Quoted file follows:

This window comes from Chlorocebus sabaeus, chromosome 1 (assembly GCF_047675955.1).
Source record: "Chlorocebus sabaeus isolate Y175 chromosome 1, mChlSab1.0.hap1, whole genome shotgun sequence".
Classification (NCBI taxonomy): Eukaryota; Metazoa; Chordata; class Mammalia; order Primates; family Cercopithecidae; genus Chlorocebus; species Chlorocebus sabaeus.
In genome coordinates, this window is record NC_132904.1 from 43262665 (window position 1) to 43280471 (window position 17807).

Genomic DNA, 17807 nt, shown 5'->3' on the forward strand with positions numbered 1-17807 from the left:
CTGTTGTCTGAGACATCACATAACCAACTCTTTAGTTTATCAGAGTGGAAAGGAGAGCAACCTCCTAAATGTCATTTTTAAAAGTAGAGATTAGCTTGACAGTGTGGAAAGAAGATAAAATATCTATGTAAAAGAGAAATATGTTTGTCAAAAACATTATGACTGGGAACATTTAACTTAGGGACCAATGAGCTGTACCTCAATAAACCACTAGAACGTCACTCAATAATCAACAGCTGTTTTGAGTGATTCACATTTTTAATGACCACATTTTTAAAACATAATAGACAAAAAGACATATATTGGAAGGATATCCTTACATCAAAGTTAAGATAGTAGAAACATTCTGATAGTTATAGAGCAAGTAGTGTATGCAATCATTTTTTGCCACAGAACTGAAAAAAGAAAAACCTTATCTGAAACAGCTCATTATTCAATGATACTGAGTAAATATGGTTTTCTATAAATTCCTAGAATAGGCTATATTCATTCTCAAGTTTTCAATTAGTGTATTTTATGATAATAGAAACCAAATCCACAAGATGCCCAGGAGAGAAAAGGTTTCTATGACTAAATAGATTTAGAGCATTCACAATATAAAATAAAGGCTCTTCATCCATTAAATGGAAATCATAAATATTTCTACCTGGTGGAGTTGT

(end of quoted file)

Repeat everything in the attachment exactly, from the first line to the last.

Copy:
This window comes from Chlorocebus sabaeus, chromosome 1 (assembly GCF_047675955.1).
Source record: "Chlorocebus sabaeus isolate Y175 chromosome 1, mChlSab1.0.hap1, whole genome shotgun sequence".
Classification (NCBI taxonomy): Eukaryota; Metazoa; Chordata; class Mammalia; order Primates; family Cercopithecidae; genus Chlorocebus; species Chlorocebus sabaeus.
In genome coordinates, this window is record NC_132904.1 from 43262665 (window position 1) to 43280471 (window position 17807).

Genomic DNA, 17807 nt, shown 5'->3' on the forward strand with positions numbered 1-17807 from the left:
CTGTTGTCTGAGACATCACATAACCAACTCTTTAGTTTATCAGAGTGGAAAGGAGAGCAACCTCCTAAATGTCATTTTTAAAAGTAGAGATTAGCTTGACAGTGTGGAAAGAAGATAAAATATCTATGTAAAAGAGAAATATGTTTGTCAAAAACATTATGACTGGGAACATTTAACTTAGGGACCAATGAGCTGTACCTCAATAAACCACTAGAACGTCACTCAATAATCAACAGCTGTTTTGAGTGATTCACATTTTTAATGACCACATTTTTAAAACATAATAGACAAAAAGACATATATTGGAAGGATATCCTTACATCAAAGTTAAGATAGTAGAAACATTCTGATAGTTATAGAGCAAGTAGTGTATGCAATCATTTTTTGCCACAGAACTGAAAAAAGAAAAACCTTATCTGAAACAGCTCATTATTCAATGATACTGAGTAAATATGGTTTTCTATAAATTCCTAGAATAGGCTATATTCATTCTCAAGTTTTCAATTAGTGTATTTTATGATAATAGAAACCAAATCCACAAGATGCCCAGGAGAGAAAAGGTTTCTATGACTAAATAGATTTAGAGCATTCACAATATAAAATAAAGGCTCTTCATCCATTAAATGGAAATCATAAATATTTCTACCTGGTGGAGTTGT